I learned table setting from Mama. We always set the table for our evening meal with a placemat, knife, spoon, fork, plate, glass and napkin. I learned at an early age how to set them all in their proper places. On Sundays we would set the table with a tablecloth and nice china. That is another great thing my Mama taught me – use your good china. To this day, I never understand people who put their best china in a cabinet and never use it. So what if something gets broken? That is part of life and part of being a good hostess is taking things in stride and dealing with situations graciously.

The eggs in the crystal bowl are hand painted. I love them. Just before I snapped the pics, I went out to my redbud tree and cut off a few branches that I laid on either side of the crystal bowl. The ice storm damaged so many of our trees. I was really happy to get these.  So, here it is, this weeks tablescape:







Today’s Lagniappe: Green Salad with Chicken, Strawberries and Toasted Pecans

2 cups skinned and boned roasted chicken breast
1/4 cup pecans, toasted
2 cups hulled and quartered strawberries
1/4 cup finely diced red onion
1/4 cup finely diced celery
2 tablespoons balsamic vinegar
2 teaspoons olive oil
4 cups salad greens

Combine chicken, pecans, strawberries, onion, celery,  vinegar, and oil. Cover and marinate in the refrigerator for 1 hour. Serve over salad greens.

Southern Storms

Submitted by Christi


It is storm season in the South again. We had a nice one come through yesterday. A lot of rain and wind with a little thunder and lightening thrown in. It wasn’t too bad. When I was a little girl, I was terrified of storms. I would get sick whenever the tornado sirens went off. Finally, one really stormy Spring, the sirens went off so often that I finally got where they didn’t bother me any more.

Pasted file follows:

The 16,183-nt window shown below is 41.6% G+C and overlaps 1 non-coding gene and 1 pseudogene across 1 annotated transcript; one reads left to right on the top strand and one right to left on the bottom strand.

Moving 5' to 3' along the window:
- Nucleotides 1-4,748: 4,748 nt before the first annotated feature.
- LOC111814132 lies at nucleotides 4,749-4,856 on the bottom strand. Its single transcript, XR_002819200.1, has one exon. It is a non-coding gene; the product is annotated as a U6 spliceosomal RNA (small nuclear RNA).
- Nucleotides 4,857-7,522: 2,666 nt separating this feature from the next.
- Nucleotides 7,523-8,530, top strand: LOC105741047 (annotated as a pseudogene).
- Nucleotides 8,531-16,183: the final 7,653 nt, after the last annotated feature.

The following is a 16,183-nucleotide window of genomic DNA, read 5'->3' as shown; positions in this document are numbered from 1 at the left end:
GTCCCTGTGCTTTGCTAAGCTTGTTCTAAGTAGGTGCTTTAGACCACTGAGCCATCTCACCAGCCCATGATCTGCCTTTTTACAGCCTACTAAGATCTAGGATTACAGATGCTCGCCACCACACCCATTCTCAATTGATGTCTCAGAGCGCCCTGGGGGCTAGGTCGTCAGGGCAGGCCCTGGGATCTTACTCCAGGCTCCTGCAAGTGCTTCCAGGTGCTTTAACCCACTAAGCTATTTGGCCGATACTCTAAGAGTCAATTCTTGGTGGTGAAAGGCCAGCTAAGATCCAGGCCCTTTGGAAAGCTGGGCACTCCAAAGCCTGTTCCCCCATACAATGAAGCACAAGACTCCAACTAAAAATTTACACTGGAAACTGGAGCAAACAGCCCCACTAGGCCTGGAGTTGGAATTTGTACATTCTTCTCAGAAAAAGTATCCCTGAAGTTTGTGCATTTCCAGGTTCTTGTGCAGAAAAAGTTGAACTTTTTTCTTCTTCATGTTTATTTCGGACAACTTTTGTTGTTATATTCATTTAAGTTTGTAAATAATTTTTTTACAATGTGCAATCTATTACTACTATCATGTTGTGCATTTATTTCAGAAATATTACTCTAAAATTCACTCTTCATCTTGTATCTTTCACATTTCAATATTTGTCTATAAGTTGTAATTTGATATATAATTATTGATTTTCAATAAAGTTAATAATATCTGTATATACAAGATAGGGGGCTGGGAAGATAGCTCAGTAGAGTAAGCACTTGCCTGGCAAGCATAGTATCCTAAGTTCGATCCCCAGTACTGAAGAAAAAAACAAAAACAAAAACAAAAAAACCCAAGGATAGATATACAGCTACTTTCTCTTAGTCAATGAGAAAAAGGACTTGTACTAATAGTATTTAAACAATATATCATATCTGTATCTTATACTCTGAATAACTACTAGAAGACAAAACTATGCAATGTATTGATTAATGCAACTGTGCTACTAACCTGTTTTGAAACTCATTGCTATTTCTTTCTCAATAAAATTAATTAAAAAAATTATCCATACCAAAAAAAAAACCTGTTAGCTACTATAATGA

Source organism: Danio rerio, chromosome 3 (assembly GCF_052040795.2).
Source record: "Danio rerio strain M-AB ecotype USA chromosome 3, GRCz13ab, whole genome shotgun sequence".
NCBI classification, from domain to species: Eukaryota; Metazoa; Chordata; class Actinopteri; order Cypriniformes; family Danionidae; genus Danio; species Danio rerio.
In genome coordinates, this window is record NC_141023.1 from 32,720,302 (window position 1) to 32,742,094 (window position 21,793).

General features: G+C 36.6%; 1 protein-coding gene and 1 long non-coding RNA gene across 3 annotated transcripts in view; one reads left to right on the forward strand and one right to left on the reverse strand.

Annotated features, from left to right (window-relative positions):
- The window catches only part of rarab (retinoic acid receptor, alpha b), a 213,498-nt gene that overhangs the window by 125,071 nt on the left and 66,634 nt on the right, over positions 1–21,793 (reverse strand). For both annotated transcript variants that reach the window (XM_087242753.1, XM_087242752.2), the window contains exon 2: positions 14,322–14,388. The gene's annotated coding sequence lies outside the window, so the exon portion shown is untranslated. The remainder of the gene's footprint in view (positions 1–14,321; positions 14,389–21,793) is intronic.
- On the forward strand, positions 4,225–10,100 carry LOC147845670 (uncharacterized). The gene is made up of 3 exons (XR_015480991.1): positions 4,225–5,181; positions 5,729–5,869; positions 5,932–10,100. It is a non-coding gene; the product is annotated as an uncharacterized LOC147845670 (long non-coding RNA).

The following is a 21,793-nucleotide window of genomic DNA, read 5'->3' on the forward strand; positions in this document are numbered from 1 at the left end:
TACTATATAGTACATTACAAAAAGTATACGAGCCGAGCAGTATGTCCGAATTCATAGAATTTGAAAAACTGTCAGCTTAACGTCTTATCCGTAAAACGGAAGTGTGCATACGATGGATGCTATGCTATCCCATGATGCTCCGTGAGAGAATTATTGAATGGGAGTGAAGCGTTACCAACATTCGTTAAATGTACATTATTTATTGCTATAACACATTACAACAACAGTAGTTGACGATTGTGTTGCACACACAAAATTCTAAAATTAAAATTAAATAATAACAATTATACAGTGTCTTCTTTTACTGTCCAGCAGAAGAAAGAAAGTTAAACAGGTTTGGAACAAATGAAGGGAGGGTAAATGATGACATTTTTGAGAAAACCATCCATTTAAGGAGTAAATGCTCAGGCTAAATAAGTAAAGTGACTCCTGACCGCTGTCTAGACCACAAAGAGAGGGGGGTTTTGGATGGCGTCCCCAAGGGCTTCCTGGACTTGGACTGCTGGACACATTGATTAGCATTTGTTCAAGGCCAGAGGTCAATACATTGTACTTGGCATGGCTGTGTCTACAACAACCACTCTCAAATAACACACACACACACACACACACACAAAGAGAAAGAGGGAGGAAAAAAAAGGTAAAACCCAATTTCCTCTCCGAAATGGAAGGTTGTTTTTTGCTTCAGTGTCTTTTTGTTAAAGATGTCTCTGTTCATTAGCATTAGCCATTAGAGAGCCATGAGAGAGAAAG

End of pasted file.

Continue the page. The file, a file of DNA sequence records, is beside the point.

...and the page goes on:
My daddy used to say “God’s stuttin’ His stuff” when we would have a big storm or a beautiful sunset or some other awesome event. Again, I am reminded how blessed I am to have grown up in my family.

Speaking of family, Mama is on Facebook now. They say the fastest growing demographic on Facebook is people over 30. If you are on facebook, come on over and “friend” me (Christi Dicus Wharton). I would love to meet you. There is also actually a page for this blog. You can search on “A Southern Life” and become a fan if you like and post comments and stuff.

Alright, off to finish my tablescape for tomorrows post. Y’all have a great Wednesday!

Today’s Lagniappe: Asparagus Two Ways
I love asparagus and Spring is a great time to get it. Here are two recipes. I love the asparagus with the lemon butter sauce and that is the way I usually make it but the fried asparagus sounds really good. I like how the recipe sounds and will try it.

Asparagus with Lemon Butter Sauce

Clean and trim asparagus and then steam until tender. Melt some butter in a small saucepan.  Squeeze in some lemon juice and a little salt and pepper (add a little garlic powder if desired). Stir the sauce and then pour over the asparagus. If you would like a little thicker sauce, it can be thickened with a little cornstarch and water mixture.

Fried Asparagus
This recipe says to fry in olive oil but since olive oil has such a low smoke point, I might substitute canola or vegetable oil.

1 pound of asparagus, trimmed.
1 medium egg.
4 ounces of freshly-grated Romano cheese.
1 cup of fine dry breadcrumbs.
1 tablespoon of milk.
Olive oil, for frying.
Salt and pepper.
Instructions for Fried Asparagus:

In boiling, salted water, cook the asparagus spears until just tender.
Drain on paper towels.
In a bowl, beat the egg with milk.
Dip the asparagus in the egg/milk mix, then into the breadcrumbs.
Heat enough olive oil to cover the asparagus in a deep fryer or a large skillet.
Fry the asparagus until lightly browned.
Drain on paper towels.
Season with your desired amount of salt and pepper.
Sprinkle with grated Romano cheese.

Photo by Chrislrmo

Southern Lady Bug

Submitted by Christi